Shopify vs Shopify Plus

Shopify

There’s a lot at stake in the names here.  The Shopify that millions of start-ups, SMEs and general marketing practitioners think of is the developer’s standard Shopify product – which starts at a mere £19 a month.  For most eCommerce customers, the £49 or even the £259 a month will probably be needed in order to remove the limitations of the starter level.
Check out the most up-to-date pricing of Shopify on their website.

Shopify Plus

Shopify Plus, however, has a minimum fee per month of $2,000; with no other pricing options available publicly you need to talk to them to get a quote for the level of development you want.   Their PLUS business model takes it fair and square into the bespoke web developer, the only real difference is you pay every month and are locked into them for as long as you use the site.  In approximate terms, the monthly cost of Shopify Plus is a good guide to the one-off cost of building a website using the “legacy” (to quote Shopify) route.  What they call legacy is having a professional website built on an open-source platform such as WooCommerce (WordPress), Drupal or BigCommerce –  or competing closed-source Magento.
In addition to monthly charges, Shopify also earns revenue from payment card commissions.

Is Shopify worth it?

With their two types of CMS, Shopify caters to micro-businesses and multi-million online companies.
We have no doubt that Shopify are great web developers (with admirably clever marketing skills too) and they cover the needs of many businesses looking to increase their online marketing and sales.
The basic Shopify CMS has a simple and intuitive backend so is easy to develop, meaning you could most likely build it yourself or at least use any general marketing agency or brand designer.
Take an individual business person testing out their first product online; with zero capital cost and only £19 a month budget, Shopify Starter is a savvy option. (Look out for their free trial or £1 a-month special offers)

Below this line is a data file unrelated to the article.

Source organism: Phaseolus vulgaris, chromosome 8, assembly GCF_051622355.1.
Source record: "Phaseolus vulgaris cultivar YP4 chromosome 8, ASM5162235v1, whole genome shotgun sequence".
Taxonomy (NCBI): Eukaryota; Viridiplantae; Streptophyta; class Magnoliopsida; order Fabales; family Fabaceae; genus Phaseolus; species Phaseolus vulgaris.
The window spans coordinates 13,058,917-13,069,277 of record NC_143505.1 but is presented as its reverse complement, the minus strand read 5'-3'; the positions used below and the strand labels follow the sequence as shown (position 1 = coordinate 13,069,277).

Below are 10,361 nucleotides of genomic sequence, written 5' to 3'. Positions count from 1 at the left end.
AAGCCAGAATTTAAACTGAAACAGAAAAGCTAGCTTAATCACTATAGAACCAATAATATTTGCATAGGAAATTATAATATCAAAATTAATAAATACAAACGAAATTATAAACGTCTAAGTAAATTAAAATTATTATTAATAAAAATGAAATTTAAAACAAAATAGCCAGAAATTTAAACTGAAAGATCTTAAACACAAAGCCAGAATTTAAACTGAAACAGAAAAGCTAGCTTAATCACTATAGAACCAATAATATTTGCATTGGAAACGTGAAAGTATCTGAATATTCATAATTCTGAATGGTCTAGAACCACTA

There’s an article geared towards small to medium-sized businesses by Soft-loft on the cost of Shopify development and ongoing maintenance.   Any website that comes ready-to-launch out of the box will be generic, with limited functionality and design.
And then there’s Shopify Plus – a wholly different CMS platform that comes with a lot of customised dev work.  Below is a list of the big eCommerce firms that Shopify (actually Shopify Plus) claim among their clients.

Companies And Brands Using Shopify (or Shopify Plus):

What is noticeable about many of the brands using Shopify is that their main route to market has been through social media, and in the case of the long-established ones, decades of traditional marketing.  Those like Deliveroo or FitBit have developed their own Apps as their core platform and just use Shopify for a peripheral website, or the likes of Budweiser have an established network of resellers and the site in question is another string to their wider strategy.
Building any valuable brand takes effort, strategy, skill and investment.

Shopify vs Magento vs WordPress – 4 Key Comparison Points

1: Website Development Speed